from Women Around the World and Women and Foreign Policy Program

Women Around the World: This Week

Welcome to “Women Around the World: This Week,” a series that highlights noteworthy news related to women and U.S. foreign policy. This week’s post, covering June 3 to June 10, was compiled with support from Becky Allen and Anne Connell.

June 09, 2017

Female fighters of the Kurdish People's Protection Units (YPG) carry their weapons as they walk in the western countryside of Ras al-Ain January 25, 2015. REUTERS/Rodi
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Central African Republic

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Women fight to liberate Raqqa

Kurdish and Arab forces, backed by U.S. air power, entered the Islamic State stronghold of Raqqa this week to begin a campaign to reclaim the group’s de facto capital, and dozens of female Kurdish fighters are among the troops. Women in Kurdish factions have participated in a number of significant clashes against the Islamic State, holding desert positions in northern Iraq and gaining considerable experience in leading battles. For example, Kurdish commander Rojda Felat—one of the top commanders of the Women’s Protection Units (YPJ), who fought groups like Jabhat al-Nusra at Ras al-Ain and the Islamic State in Kobani—is now one of the leaders of the campaign in northern Raqqa. If successful, the assault on Raqqa will deprive the Islamic State of its second largest city.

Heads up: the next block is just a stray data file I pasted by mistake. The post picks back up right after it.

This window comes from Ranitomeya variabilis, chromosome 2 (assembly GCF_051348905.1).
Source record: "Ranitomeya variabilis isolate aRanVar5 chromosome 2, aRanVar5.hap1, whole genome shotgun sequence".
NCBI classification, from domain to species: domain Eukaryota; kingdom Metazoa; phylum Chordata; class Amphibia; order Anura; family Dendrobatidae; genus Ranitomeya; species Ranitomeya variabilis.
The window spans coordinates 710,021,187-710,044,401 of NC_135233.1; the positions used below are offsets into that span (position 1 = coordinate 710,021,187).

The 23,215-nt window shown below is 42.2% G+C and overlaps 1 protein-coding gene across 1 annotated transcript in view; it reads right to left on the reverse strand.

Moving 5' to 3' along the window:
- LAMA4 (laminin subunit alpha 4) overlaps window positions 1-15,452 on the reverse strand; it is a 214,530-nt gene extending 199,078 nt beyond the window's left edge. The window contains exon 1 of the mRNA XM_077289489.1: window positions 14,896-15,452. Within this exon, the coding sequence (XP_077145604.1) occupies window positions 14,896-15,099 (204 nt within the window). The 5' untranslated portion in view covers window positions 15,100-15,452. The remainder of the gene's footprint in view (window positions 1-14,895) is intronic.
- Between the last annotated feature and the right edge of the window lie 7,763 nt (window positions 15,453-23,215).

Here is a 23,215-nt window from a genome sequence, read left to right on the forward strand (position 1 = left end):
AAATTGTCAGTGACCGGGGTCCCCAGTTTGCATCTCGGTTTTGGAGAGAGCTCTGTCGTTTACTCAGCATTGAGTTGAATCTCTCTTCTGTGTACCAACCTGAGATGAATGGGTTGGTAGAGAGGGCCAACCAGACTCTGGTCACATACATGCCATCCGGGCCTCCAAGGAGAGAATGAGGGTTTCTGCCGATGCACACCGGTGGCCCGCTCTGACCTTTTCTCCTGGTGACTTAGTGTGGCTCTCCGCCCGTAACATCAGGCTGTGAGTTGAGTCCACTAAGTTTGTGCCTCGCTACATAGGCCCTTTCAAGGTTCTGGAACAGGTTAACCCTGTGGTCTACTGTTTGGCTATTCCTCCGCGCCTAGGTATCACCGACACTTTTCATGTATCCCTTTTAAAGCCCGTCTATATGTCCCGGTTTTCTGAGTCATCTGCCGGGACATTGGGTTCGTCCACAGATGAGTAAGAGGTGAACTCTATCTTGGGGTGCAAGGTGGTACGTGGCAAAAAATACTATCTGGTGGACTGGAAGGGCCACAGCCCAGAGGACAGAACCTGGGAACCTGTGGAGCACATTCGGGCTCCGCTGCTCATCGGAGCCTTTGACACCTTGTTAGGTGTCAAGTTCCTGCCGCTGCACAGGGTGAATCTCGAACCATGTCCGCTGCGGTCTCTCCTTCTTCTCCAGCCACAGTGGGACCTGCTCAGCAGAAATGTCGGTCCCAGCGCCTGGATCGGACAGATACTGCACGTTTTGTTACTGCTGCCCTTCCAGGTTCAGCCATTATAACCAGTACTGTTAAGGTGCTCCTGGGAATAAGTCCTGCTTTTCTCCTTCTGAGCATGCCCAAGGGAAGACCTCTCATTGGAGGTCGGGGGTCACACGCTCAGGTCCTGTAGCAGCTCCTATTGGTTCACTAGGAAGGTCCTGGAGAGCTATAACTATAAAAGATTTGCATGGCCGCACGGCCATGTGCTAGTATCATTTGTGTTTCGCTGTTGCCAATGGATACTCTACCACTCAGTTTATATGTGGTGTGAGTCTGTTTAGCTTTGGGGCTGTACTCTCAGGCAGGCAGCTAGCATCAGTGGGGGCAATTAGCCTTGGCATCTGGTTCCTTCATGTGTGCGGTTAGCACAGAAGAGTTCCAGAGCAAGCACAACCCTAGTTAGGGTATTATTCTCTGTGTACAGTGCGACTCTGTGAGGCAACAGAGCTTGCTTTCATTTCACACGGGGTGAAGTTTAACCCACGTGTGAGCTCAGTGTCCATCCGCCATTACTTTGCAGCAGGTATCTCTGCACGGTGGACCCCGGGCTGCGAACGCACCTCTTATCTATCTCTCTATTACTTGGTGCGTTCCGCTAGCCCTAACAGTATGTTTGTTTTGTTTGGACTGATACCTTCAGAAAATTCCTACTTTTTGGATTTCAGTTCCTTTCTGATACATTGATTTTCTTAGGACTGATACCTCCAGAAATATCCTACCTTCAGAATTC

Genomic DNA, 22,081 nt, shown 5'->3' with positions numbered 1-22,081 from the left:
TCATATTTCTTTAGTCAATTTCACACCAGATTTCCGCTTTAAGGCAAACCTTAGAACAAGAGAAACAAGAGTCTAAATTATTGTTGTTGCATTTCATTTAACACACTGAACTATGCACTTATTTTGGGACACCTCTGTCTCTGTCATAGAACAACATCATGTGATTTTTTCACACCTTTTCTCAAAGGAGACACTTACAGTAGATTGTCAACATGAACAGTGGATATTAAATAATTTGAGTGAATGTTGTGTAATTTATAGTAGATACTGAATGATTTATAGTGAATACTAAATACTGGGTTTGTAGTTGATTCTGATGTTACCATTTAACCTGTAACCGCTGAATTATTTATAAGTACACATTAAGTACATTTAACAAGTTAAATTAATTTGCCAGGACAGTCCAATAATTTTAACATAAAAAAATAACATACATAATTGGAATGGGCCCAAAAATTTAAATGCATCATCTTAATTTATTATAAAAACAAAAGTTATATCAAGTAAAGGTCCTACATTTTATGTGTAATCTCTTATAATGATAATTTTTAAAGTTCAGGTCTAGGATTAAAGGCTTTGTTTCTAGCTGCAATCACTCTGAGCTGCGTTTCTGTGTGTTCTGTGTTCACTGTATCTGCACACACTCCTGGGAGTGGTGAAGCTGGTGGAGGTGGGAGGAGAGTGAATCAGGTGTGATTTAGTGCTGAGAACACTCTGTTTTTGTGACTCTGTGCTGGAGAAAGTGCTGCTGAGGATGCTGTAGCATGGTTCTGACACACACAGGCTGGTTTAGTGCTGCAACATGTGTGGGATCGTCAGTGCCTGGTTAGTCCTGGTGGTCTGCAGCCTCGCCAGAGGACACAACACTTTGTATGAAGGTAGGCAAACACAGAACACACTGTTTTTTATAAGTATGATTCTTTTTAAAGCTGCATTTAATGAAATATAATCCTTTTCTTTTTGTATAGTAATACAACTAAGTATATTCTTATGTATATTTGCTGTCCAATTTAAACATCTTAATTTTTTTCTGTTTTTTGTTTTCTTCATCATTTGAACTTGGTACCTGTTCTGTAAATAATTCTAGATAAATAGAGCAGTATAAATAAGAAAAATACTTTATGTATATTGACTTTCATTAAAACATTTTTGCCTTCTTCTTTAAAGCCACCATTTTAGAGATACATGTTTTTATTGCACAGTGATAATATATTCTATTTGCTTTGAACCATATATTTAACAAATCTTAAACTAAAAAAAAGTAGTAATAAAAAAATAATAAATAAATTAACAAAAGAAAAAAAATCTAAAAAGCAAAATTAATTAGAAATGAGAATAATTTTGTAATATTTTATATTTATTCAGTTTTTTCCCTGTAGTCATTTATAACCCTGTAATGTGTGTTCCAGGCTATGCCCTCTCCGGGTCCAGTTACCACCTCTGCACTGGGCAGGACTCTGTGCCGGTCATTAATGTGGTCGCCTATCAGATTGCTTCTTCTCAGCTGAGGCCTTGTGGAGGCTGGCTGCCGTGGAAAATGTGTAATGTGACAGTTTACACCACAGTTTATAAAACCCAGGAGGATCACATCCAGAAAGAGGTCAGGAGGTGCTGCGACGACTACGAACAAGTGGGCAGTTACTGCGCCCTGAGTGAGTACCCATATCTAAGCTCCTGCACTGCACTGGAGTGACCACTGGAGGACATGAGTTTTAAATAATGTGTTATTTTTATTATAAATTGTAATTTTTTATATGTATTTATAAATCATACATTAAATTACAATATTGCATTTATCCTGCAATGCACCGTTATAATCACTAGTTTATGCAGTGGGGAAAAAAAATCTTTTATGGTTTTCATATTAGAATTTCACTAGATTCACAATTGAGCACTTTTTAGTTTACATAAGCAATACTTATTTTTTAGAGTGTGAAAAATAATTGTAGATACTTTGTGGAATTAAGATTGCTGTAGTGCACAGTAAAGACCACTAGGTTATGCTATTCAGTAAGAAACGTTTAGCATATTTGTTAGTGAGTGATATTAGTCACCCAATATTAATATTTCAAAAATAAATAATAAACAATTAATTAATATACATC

UN addresses sexual abuse in CAR

Following widespread reports of sexual abuse committed by United Nations (UN) peacekeepers—including rape, exploitation, and trafficking of women and children—the UN force commander in the Central African Republic (CAR) has asked Congolese troops to leave the country. Lieutenant-General Balla Keita cited six unaddressed reports of previous misconduct as a sign that “[t]he situation has deteriorated to the point that the battalion is no longer trustable because of poor leadership, lack of discipline, and operational deficiencies.” This week, the Ugandan military also launched an investigation into allegations of rape and assault of civilians carried out by soldiers searching for the notorious rebel group the Lord’s Resistance Army in CAR. In recent years, similar allegations have been leveled at peacekeepers and security forces from Burundi, Gabon, and France stationed in CAR.

Pension gender gap in the EU

A new report finds that the EU’s gender gap in pensions is twice as big as its pay divide between men and women. Research using nationally-collected data finds that women across the bloc receive 40 percent less than men in pensions, compared to a gender pay gap of 16 percent. Wide variations exist between countries: the pension gender gap was particularly small in the Baltic states and highest in western Europe, with a 46 percent gap in Germany. The pension gender gap reflects the pay disparity between men and women and is compounded by the greater likelihood that female employees will work part-time or take a career hiatus to provide child and elder care. Women’s lower pensions leave them at higher risk of poverty in retirement and, experts say, undervalue their economic contributions.  To address the underlying causes of the gap in women’s economic participation, the European Commission recently proposed a directive on work-life balance and caregiving leave, and EU leaders have implemented policies to close the gender wage gap.

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